Perovskite Solar Cells Soar to New Heights

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portrait photo professor Yana Vaynzof
Professor Yana Vaynzof

In a joint effort between Pavia University (Italy) and the Center for Advancing Electronics Dresden at Technische Universität Dresden (Germany), researchers developed a novel method to fabricate lead halide perovskite solar cells with record efficiency - publication in the renowned journal Science Advances.

Metal halide perovskites have been under intense investigation over the last decade, due to the remarkable rise in their performance in optoelectronic devices such as solar cells or light-emitting diodes. The most efficient devices, fabricated in the so called ‘standard architecture’ commonly include processing steps performed at high temperature, thus increasing their energy payback time and limiting the possibility to integrate them in emerging applications such as flexible and wearable electronics. An alternative device architecture - termed the ‘inverted architecture’ - eliminates the need for high temperature processing, but generally leads to a lower photovoltaic efficiency.

In a joint collaborative effort between the University of Pavia (Italy) and the Technische Universität Dresden (Germany), researchers have developed a novel method to significantly improve the efficiency of inverted architecture solar cells. The method is based on a modification of the interfaces of the perovskite active layer by introducing small amounts of organic halide salts at both the bottom and the top of the perovskite layer. Such organic halide salts, typically used for the formation of two-dimensional perovskites, led to the suppression of microstructural flaws and passivation of the defects of the perovskite layer. Using this approach, the team has achieved a power conversion efficiency of 23.7% - the highest reported to date for an inverted architecture perovskite solar cell.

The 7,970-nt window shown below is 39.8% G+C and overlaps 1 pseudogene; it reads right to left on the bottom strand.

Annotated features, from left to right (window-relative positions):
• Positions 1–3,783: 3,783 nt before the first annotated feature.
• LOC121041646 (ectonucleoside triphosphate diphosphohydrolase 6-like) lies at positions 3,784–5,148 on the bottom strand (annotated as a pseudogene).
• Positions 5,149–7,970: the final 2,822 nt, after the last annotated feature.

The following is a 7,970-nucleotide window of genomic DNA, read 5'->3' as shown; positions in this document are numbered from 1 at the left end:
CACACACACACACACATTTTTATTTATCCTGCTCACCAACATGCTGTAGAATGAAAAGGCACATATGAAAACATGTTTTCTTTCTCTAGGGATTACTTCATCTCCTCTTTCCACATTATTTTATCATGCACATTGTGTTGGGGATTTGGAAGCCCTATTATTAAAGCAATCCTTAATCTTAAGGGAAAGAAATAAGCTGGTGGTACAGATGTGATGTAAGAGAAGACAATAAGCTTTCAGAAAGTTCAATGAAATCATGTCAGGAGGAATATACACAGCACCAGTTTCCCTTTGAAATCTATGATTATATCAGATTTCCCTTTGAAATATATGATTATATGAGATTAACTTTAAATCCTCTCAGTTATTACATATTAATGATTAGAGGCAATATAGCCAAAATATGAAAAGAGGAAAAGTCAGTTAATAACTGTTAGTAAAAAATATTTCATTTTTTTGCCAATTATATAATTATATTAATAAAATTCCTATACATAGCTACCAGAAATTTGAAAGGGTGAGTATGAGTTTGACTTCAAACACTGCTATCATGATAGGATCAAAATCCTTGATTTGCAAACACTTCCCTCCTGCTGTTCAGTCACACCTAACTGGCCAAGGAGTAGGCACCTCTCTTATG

“Importantly, the improvement in performance is accompanied by an increase in device stability” says Prof. Giulia Grancini, an Associate Professor of Chemistry at the University of Pavia. Considering that stability remains one of the key hurdles for the commercialization of perovskite solar cells, the simultaneous improvement of efficiency and stability is particularly promising.

“The fact that our devices are fabricated at low temperatures of less than 100° C and that our approach is fully applicable to the fabrication of large area devices takes us one step closer to large-scale utilization of perovskite solar cells” adds Prof. Yana Vaynzof, Chair for Emerging Electronic Technologies at the Institute for Applied Physics and Photonic Materials and the Center for Advancing Electronics Dresden (cfaed).

The record efficiency achieved by the researchers brings perovskite solar cells to new frontiers. Considering the enhanced stability and the scalability of the novel approach, it’s only a matter of time until perovskite solar cells can be found on every rooftop.

The work was now published in the prestigious journal "Science Advances”.

Title: 23.7% Efficient inverted perovskite solar cells by dual interfacial modification

Authors: Matteo Degani, Qingzhi An, Miguel Albaladejo-Siguan, Yvonne J. Hofstetter, Changsoon Cho, Fabian Paulus, Giulia Grancini and Yana Vaynzof

Sci. Adv. 7, eabj7930 (2021)
DOI: 10.1126/sciadv.abj7930

Photo: © Yana Vaynzof


Contact details:

Prof. Dr. Yana Vaynzof
Chair for Emerging Electronic Technologies
Institute for Applied Physics / Center for Advancing Electronics Dresden – cfaed, TU Dresden
Tel. +49 351 463-42132
Twitter: @vaynzof
Group website:

Matthias Hahndorf
TU Dresden / Center for Advancing Electronics Dresden (cfaed)
Science communications
Tel.: +49 351 463-42847


About cfaed
The cfaed is a research cluster at Technische Universität Dresden (TUD). As an interdisciplinary research center for perspectives in electronics, it is located at TUD as a Central Academic Unit and integrates members from extramural research institutions in Saxony and Saxon-Anhalt as well as TU Chemnitz. The Cluster is dedicated to the fundamentals of sustainable information technologies that would not be possible with the continuation of today’s silicon-based components. To achieve its goals, cfaed combines the thirst for knowledge in the natural sciences with the innovative power of the engineering sciences.
Twitter: @cfaed_TUD

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